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Maori and Polynesian: their origin, history and culture

House-carving revels in the Human Figure

House-carving revels in the Human Figure

(5) The east coast of the North Island between Poverty Bay and Tauranga is also the home of the best carved work for the houses; and into it too, especially on the lintels of the doors and on the barge-boards, the same intertwisted rope-work appears as in the canoe carvings; but the rope is generally square and often braided, and far oftener than in the canoe-pieces takes the form of interlocked withylike conventional human figures. And as a rule the carving is not so fine or lace-like, except on the lintels of the doors and on the barge-boards of the foodstore. As the rope-coil is the basis of the canoe carving, the human figure, monstrous or realistic, grotesque or conventionalised, is the basis of the house-carving.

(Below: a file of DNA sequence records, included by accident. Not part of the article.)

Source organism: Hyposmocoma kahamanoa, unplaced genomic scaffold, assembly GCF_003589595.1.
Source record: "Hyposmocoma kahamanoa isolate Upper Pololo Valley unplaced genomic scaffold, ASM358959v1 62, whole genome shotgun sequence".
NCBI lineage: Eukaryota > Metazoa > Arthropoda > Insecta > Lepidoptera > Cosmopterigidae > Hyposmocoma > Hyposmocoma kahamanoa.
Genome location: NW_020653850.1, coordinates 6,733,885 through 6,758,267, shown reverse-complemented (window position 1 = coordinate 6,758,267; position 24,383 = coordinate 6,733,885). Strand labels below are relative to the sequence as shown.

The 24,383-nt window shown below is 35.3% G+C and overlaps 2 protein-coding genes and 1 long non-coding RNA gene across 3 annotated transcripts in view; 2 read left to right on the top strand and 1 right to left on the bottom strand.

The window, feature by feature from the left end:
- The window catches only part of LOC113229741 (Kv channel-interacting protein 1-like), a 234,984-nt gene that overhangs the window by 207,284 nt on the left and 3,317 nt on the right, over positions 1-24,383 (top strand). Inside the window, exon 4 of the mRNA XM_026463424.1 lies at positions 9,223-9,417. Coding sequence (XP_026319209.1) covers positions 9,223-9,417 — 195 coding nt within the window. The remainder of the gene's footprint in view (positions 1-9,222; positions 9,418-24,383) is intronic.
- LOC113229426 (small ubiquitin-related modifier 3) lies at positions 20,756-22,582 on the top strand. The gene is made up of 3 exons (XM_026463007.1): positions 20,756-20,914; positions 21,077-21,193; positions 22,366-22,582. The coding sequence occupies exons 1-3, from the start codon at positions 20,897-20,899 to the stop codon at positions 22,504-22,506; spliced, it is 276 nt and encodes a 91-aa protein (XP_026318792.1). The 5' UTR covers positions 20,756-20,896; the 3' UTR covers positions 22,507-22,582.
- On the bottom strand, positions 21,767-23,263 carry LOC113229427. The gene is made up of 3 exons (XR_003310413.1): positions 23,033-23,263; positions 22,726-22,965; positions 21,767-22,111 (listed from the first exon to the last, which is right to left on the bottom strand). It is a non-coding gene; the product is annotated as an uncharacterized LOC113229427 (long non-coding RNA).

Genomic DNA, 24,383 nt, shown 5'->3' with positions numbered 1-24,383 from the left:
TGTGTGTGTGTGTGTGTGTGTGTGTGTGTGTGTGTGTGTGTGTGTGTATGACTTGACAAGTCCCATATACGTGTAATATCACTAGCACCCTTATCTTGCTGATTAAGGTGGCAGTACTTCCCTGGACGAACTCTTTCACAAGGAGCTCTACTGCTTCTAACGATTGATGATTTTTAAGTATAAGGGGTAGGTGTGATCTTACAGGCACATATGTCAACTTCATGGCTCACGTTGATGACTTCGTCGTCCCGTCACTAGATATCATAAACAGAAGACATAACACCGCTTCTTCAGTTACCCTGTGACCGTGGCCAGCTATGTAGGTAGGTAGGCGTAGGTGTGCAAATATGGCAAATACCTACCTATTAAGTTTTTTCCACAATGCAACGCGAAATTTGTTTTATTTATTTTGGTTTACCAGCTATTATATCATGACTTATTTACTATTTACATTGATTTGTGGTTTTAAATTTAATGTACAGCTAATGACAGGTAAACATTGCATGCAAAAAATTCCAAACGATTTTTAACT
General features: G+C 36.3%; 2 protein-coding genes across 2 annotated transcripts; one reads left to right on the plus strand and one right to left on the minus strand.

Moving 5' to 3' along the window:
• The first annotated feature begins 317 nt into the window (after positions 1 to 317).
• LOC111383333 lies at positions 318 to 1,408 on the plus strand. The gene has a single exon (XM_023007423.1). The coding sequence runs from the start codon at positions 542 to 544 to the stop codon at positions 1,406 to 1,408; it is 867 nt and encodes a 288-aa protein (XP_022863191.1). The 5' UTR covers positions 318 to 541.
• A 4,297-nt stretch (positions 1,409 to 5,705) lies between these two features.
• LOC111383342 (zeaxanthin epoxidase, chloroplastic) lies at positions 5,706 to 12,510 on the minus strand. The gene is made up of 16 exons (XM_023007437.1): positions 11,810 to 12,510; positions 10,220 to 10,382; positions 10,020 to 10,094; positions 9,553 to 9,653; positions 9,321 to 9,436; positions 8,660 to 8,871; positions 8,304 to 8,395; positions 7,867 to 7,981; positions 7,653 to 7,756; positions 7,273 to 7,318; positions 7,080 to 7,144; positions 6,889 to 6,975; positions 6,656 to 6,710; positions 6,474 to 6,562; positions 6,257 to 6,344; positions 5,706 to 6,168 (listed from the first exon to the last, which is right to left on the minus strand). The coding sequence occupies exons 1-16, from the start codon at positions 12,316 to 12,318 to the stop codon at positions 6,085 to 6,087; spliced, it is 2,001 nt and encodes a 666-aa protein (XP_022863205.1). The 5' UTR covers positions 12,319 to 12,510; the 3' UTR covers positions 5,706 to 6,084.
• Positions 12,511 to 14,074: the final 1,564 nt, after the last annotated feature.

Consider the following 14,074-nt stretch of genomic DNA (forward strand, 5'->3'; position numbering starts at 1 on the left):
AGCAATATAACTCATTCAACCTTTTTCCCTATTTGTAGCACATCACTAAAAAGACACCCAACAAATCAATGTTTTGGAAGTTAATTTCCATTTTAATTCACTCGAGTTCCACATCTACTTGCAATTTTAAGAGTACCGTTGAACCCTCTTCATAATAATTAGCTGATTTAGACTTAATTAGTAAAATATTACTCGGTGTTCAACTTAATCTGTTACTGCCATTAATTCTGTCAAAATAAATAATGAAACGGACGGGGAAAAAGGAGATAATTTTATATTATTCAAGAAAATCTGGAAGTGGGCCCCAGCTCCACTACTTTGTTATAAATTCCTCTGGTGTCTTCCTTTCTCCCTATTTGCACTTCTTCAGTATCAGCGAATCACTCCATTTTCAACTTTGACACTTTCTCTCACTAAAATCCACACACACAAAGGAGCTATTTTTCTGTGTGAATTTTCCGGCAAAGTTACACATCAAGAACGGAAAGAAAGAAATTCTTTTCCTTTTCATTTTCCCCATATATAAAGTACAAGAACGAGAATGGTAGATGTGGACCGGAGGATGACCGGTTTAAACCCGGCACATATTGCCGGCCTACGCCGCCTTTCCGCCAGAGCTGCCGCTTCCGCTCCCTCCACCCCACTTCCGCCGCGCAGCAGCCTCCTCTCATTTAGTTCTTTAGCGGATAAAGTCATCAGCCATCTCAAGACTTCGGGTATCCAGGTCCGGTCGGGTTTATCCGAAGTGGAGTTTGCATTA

(6) And the idea of most of the figures seems to be that of scaring away or terrifying intruders or enemies. Most of the images have enormous cavities for mouths, that remind one first of all of the devil-dancers' masks of Ceylon, and next of the masks worn by actors in the Greek drama. The likeness is so strong in the double-bayed aperture that community of origin is suggested. But out of the mouth of most of the Maori figures a huge tongue is thrust, intended to symbolise terrifying defiance. In some a bird-headed composite monster is threatening the figure from either side. page 195In others there are interlocking coils of a snake-like monster, or a composite lizard monster. The tekoteko on the ridge-pole is as a rule a realistic little human figure squatting or with shortened legs, and similar figures are to be found at the bottom of the pillars that support the ridge-pole inside the carved house. Along its walls the great rectangular slabs that support the roof are carved into monstrous ancestral images with enormous mouth and protruding tongue, and often with a demon-like figure between the legs. Some of the figures on the bargeboards and outside boards, especially of food-houses, are still more demon-like with their haliotisshell eyes, their grotesque mouths, and their enormous oblique and pointed eye-hollows, that seem to pass into pointed animal-like ears; they are like nothing so much as the mediaeval images and pictures of devils, figured often in church carvings, and revived in Auld Nick of the illustrations to Burns's "Tam O'Shanter." All the figures have a striking reminiscence of the gargoyles on the ancient cathedrals of Europe. There is undoubtedly the same idea at the basis of all those terrifyingly grotesque figuresthat of scaring off evil spirits from the buildings they are intended to ornament. This is possibly the reason of the special attention given to the ornamentation of foodstores; the demon-like images are meant to scare away the spirits that in flying to the entrance of the under-world might pass across the house and spoil the food, the gift of the Rongo.